Francis pointed to two separate gestures in the passage, the first was being “Jesus, who serves, who washes the feet. He, who was the head, washes the feet of his, the smallest.”
The second gesture was that of Judas, “who goes to the enemies of Jesus, those who don’t want peace with Jesus, to take money…two gestures.”
Pope Francis noted that the two gestures are also present today. One, he said, seeing everyone from different cultures and religions gathered together.
“Muslims, Hindus, Catholics, Copts, Evangelicals, but brothers. Children of the same God who want to live in peace, integrated.”
However, the Pope observed that there is also the gesture of war and destruction, and pointed to the March 22 terror attacks in Belgium.
The attack is an example of “people who don’t want to live in peace,” he said, but noted behind that act, “just as behind Judas, there were others.”
“Behind Judas there were those who gave him money so that Jesus would be delivered. Behind that act (in Brussels), there are manufacturers, arms traffickers who want blood, not peace, who want war, not brotherhood.”
Francis again contrasted the actions of Jesus who washes feet, and Judas who sells his friend for money. He told the migrants despite their differences, they are all “children of the same Father, brothers.”
He encouraged each of them, “in their own religious language,” to pray to God “so that this brotherhood infects the world. So that there will not be the 30 coins to kill our brother, because there will always be brotherhood and goodness. So be it.”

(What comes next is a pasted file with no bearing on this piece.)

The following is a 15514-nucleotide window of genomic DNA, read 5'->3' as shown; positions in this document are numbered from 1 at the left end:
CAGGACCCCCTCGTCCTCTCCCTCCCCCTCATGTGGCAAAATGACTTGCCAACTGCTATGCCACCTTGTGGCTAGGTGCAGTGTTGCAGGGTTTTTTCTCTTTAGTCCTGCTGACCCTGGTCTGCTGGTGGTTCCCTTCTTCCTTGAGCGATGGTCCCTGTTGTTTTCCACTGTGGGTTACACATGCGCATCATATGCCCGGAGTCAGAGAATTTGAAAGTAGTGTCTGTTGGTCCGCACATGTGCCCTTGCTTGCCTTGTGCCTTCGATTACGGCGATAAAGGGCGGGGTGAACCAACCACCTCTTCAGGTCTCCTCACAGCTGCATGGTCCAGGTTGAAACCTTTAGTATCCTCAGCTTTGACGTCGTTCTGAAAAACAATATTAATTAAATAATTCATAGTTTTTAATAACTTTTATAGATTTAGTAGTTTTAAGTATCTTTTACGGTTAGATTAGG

Please see below for the full text of the Pope’s homily:
Actions speak more than images and words. Actions. In the Word of God we have read, there are two gestures. Jesus, who serves, who washes the feet. He, who was the head, washes the feet of his, the smallest. One gesture. The second gesture: Judas, who goes to the enemies of Jesus, those who don’t want peace with Jesus, to take money, that … of 30 coins. Two gestures. Also here today there are two gestures. This, all of us together. Muslims, Hindus, Catholics, Copts, Evangelicals, but brothers. Children of the same God who want to live in peace, integrated. One gesture. Three days ago there was a gesture of war, of destruction in a European city. People who don’t want to live in peace. But behind that act, just as behind Judas, there were others. Behind Judas there were those who gave him money so that Jesus would be delivered. Behind that act (in Brussels), there are manufacturers, arms traffickers who want blood, not peace, who want war, not brotherhood. Two gestures. Jesus washes the feet, and Judas sells Jesus for money. You, us, everyone together, different religions, different cultures, but children of the same Father, brothers. And over there (are the) poor ones who buy arms to destroy brotherhood. Today, right now, when I do the same gesture as Jesus in washing the feet of you 12, all of us are doing the same gesture of brotherhood, and we all say, we are different, we are unique. We have different cultures and religions, but we are brothers and we want to live in peace. And this is the gesture that I do with you. Each of you has your own story. Many crosses, many pains, but also an open heart that wants brotherhood. Each one, in their own religious language, prays to the Lord, so that this brotherhood infects the world. So that there will not be the 30 coins to kill our brother, because there will always be brotherhood and goodness. So be it.
 

Read More